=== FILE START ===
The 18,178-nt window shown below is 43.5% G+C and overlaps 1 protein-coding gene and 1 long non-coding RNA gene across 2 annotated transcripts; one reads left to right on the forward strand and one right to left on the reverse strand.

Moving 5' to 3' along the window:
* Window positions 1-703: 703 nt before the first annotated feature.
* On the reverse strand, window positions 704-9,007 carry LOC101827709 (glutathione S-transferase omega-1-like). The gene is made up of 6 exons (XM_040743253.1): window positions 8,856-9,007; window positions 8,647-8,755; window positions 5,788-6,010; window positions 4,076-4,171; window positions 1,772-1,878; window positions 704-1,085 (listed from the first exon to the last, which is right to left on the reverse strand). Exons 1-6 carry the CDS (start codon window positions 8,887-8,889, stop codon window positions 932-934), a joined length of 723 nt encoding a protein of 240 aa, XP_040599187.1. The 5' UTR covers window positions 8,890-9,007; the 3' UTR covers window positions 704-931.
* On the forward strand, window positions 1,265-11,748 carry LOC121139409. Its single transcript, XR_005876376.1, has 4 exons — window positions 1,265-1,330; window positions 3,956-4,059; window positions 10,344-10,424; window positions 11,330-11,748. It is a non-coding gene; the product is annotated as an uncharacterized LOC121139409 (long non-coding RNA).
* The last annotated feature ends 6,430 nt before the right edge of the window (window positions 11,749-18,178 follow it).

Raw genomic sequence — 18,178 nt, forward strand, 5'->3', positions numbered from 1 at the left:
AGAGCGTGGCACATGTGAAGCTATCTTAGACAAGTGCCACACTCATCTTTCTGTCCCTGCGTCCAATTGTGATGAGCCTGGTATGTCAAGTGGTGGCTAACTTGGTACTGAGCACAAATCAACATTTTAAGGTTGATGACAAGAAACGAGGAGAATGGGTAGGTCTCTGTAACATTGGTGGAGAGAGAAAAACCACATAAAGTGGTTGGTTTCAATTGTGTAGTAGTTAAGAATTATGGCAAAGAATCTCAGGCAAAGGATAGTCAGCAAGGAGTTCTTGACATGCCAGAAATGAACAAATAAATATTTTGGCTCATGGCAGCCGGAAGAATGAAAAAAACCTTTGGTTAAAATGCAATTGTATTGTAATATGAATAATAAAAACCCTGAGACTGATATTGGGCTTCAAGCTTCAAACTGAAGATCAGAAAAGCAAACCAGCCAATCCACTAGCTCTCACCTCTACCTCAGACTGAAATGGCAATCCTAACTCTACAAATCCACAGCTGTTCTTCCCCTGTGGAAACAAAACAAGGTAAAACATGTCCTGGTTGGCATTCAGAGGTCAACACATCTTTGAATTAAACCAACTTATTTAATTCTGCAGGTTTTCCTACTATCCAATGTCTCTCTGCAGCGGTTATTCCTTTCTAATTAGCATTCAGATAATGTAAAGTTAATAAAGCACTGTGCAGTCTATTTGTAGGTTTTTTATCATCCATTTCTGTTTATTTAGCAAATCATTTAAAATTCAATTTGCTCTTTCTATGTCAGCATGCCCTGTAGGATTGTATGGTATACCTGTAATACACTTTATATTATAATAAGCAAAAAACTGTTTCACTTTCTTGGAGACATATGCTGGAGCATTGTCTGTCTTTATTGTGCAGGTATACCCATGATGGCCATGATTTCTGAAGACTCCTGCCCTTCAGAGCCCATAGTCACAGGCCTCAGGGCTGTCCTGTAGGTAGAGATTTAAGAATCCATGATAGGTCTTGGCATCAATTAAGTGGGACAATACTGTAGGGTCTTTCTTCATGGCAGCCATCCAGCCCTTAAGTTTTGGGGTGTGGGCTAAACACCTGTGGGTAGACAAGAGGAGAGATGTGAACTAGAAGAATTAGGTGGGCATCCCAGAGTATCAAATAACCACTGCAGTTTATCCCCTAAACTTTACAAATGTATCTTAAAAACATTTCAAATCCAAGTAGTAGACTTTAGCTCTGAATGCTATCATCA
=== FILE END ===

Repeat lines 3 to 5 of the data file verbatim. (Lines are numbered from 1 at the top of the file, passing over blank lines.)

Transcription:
* Window positions 1-703: 703 nt before the first annotated feature.
* On the reverse strand, window positions 704-9,007 carry LOC101827709 (glutathione S-transferase omega-1-like). The gene is made up of 6 exons (XM_040743253.1): window positions 8,856-9,007; window positions 8,647-8,755; window positions 5,788-6,010; window positions 4,076-4,171; window positions 1,772-1,878; window positions 704-1,085 (listed from the first exon to the last, which is right to left on the reverse strand). Exons 1-6 carry the CDS (start codon window positions 8,887-8,889, stop codon window positions 932-934), a joined length of 723 nt encoding a protein of 240 aa, XP_040599187.1. The 5' UTR covers window positions 8,890-9,007; the 3' UTR covers window positions 704-931.
* On the forward strand, window positions 1,265-11,748 carry LOC121139409. Its single transcript, XR_005876376.1, has 4 exons — window positions 1,265-1,330; window positions 3,956-4,059; window positions 10,344-10,424; window positions 11,330-11,748. It is a non-coding gene; the product is annotated as an uncharacterized LOC121139409 (long non-coding RNA).